Not that sad does any good. I'm suspicious of what draws me to the stories that I know are going to bring me here. I can imagine the need to tell or have one's story of suffering told. I can imagine wanting it to be read, and wanting the reader to feel angry, sad, indignant, maybe even vengeful, on my behalf. But my reading isn't to oblige this want in the writer. It's for my pleasure, masochistic though that pleasure seems to be.

Thursday, 12 February 2009

Happy 200, Mr Darwin

"The way he brought us up is shown by the story of Leo on the sofa which my father was fond of telling; it being forbidden to jump on the sofa for the sake of the springs, my father came in & found Leo dancing about & said 'Oh Lenny Lenny [it's] against all rules' to which Leo 'Then I think you'd better go out of the room.'"

- Francis Darwin

Wednesday, 11 February 2009

Land of the long white shroud

Okay, I promise, no more posts about New Zealand after this. Maybe one. Or two. But no more than that. Thing is, I'm completely smitten, with

New Zealand sunsets

New Zealand weather (note: February)

New Zealand rockpools

strange New Zealand seaside geological formations

indigenous New Zealand grasses

bumblebees the size of baby mice on New Zealand thistles.

What's rising unemployment, a conservative prime minister and the constant threat of earthquake when you've got all that?

Tuesday, 10 February 2009


This is not a slow news week, so the SMH's decision to run a 1200-worder on apostrophes surely proclaims yon apostrophe's supposed status as the orthographic glue that sticks it to the cro-magnon man. Anyone who's spent a pleasant afternoon with Lynne Truss (or wondered what exactly it is to which the avocado's down the shops lay claim) will know this story well: mangled apostrophification today, cannibalism and tax-evasion tomorrow.

I take as much joy as the next chap in being an over-educated know-it-all punctuation pedant (show me your Strunk and White, and I'll raise you an Eric Partridge), but some of our apostrophic regulations are retained purely to sort the initiates from the folks who've got other things to worry about, not because they elucidate.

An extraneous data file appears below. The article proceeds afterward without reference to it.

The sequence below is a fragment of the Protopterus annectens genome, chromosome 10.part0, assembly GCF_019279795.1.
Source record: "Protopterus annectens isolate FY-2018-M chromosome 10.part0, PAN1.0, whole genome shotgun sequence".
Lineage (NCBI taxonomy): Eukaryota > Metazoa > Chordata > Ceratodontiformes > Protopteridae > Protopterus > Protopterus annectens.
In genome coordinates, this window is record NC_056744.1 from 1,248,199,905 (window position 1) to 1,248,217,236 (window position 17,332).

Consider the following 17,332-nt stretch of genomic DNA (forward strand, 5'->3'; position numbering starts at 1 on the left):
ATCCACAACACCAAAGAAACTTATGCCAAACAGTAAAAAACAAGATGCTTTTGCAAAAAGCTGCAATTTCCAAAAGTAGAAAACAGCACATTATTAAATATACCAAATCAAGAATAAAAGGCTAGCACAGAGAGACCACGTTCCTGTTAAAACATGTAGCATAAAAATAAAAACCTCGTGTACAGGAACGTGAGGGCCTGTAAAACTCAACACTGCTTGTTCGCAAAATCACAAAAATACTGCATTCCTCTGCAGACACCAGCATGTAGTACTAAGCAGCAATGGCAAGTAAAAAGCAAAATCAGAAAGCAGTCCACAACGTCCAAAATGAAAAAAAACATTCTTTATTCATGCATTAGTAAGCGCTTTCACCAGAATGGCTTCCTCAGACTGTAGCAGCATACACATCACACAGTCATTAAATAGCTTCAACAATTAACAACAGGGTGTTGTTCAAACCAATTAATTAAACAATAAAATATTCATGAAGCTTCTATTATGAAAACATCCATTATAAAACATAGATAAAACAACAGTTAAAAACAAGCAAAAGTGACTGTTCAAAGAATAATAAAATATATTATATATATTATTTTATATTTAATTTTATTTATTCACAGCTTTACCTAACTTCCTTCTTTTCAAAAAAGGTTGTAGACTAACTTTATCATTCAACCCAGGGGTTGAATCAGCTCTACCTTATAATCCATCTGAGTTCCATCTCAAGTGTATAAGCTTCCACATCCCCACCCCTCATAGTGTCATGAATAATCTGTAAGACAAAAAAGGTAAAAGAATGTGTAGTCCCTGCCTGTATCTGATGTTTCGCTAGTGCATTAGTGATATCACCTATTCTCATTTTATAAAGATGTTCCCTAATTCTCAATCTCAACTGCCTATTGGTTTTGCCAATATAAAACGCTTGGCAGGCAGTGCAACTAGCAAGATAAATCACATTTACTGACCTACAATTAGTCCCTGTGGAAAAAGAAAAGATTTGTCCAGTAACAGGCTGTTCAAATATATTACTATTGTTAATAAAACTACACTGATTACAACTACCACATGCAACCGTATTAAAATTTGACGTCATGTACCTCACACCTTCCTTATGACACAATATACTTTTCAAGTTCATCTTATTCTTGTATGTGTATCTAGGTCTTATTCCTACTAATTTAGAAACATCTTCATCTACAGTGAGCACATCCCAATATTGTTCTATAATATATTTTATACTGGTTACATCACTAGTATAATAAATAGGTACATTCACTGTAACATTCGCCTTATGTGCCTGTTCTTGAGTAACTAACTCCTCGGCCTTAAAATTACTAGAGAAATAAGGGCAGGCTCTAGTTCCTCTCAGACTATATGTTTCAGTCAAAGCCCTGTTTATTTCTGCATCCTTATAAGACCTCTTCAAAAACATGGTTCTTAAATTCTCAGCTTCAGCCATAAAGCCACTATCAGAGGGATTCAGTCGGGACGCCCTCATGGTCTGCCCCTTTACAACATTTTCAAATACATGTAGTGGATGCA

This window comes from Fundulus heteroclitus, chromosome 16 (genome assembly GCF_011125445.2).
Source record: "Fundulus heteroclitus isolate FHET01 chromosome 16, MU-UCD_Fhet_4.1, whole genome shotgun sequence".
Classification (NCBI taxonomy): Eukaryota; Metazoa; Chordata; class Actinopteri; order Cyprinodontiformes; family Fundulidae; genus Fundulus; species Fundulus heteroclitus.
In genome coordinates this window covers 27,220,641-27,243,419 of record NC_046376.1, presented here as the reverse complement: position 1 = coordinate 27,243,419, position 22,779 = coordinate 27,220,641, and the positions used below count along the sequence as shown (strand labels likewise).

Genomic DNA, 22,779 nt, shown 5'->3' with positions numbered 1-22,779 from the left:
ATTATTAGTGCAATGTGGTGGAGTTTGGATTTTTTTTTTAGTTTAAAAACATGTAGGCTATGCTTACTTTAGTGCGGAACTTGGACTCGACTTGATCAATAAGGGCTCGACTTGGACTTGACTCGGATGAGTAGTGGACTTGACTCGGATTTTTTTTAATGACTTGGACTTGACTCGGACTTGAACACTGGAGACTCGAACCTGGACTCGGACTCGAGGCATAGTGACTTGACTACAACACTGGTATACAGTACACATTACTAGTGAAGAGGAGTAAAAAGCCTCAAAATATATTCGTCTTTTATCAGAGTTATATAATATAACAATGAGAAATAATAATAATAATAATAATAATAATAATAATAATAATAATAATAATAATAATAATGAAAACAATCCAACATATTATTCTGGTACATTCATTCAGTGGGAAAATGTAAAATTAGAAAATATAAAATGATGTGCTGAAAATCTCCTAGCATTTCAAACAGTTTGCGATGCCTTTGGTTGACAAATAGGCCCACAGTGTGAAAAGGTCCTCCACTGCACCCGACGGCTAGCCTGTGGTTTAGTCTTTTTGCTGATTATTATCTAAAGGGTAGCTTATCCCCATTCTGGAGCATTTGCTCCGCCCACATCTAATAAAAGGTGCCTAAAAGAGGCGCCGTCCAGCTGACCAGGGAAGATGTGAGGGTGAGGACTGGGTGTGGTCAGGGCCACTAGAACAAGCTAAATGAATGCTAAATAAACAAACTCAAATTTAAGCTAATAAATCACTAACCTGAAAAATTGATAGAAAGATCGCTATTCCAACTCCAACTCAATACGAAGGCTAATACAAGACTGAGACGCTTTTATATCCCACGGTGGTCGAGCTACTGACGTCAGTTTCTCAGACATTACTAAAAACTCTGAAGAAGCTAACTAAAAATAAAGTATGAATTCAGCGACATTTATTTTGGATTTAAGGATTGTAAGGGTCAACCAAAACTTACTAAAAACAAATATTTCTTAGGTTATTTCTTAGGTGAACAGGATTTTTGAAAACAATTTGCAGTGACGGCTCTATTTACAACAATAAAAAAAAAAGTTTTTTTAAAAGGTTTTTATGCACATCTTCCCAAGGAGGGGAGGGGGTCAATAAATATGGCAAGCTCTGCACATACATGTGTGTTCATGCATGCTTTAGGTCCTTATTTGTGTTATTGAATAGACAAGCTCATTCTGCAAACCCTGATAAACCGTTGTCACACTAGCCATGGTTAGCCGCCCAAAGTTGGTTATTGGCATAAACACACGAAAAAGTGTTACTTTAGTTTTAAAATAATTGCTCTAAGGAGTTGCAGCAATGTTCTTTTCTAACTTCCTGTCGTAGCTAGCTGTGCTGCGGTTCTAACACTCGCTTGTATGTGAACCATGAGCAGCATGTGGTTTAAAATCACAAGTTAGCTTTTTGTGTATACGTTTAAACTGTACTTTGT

William Langley, exasperated with thems that just can't get it, opines, "The apostrophe only has two real functions. In contracted verbs and pronouns it indicates something left out. As in aren't or he'll. It also forms singular and plural possessives - eg king's or kings'." In fact, once upon a time, the apostrophe had only one real function, to signal contraction. This held true for contracted verbs and pronouns ("can it" became "can't"), as it held true in the case of possessives ("the dogges breakfast" became "the dog's breakfast").

It's been some years now since English speakers formed the possessive by adding es, and though I mourn the loss of the antes pants, the cattes whiskers, and the fishes bicycle, I think it's high time we stopped pretending that there was any sort of contraction going on for the possessive-formulators of ye modern Englishe. The possessive apostrophe is now as useful as the male nipple. Like the male nipple, it is decorative (just ask my Ladies' College), but can you express from it? No. Not much.*

* Comments elaborating on the phenomenon of male lactation will be deleted. This post regards apostrophes, not nipples. N.B. I have nothing against anyone's nipples. Wilbur has eight of them.

Now is the time

If you have any spare money.

Monday, 9 February 2009

Speaking of seals, that reminds me of ... erm ... me

My Sydvillean relations recently informed me that one of the seals at Taronga Zoo is called Lexie. It's hard to think of a higher tribute to a name than to have it conferred upon a seal. That it happens to be my name too fills me with an inordinate pleasure. I may not be much chop when it comes to balancing things on my nose, but nodoubtaboutit, Lexie the Seal and I share a deep spiritual bond.

I also share a deep spiritual bond with the butter substitute known as Nuttelex. Nuttelex, like me, comes in Original, Olive, Lite, Kosher, and Cholesterol Lowering varieties. It is my butter substitute of preference, and I would be adding dishonesty to narcissism if I denied that half the appeal is in the final syllable.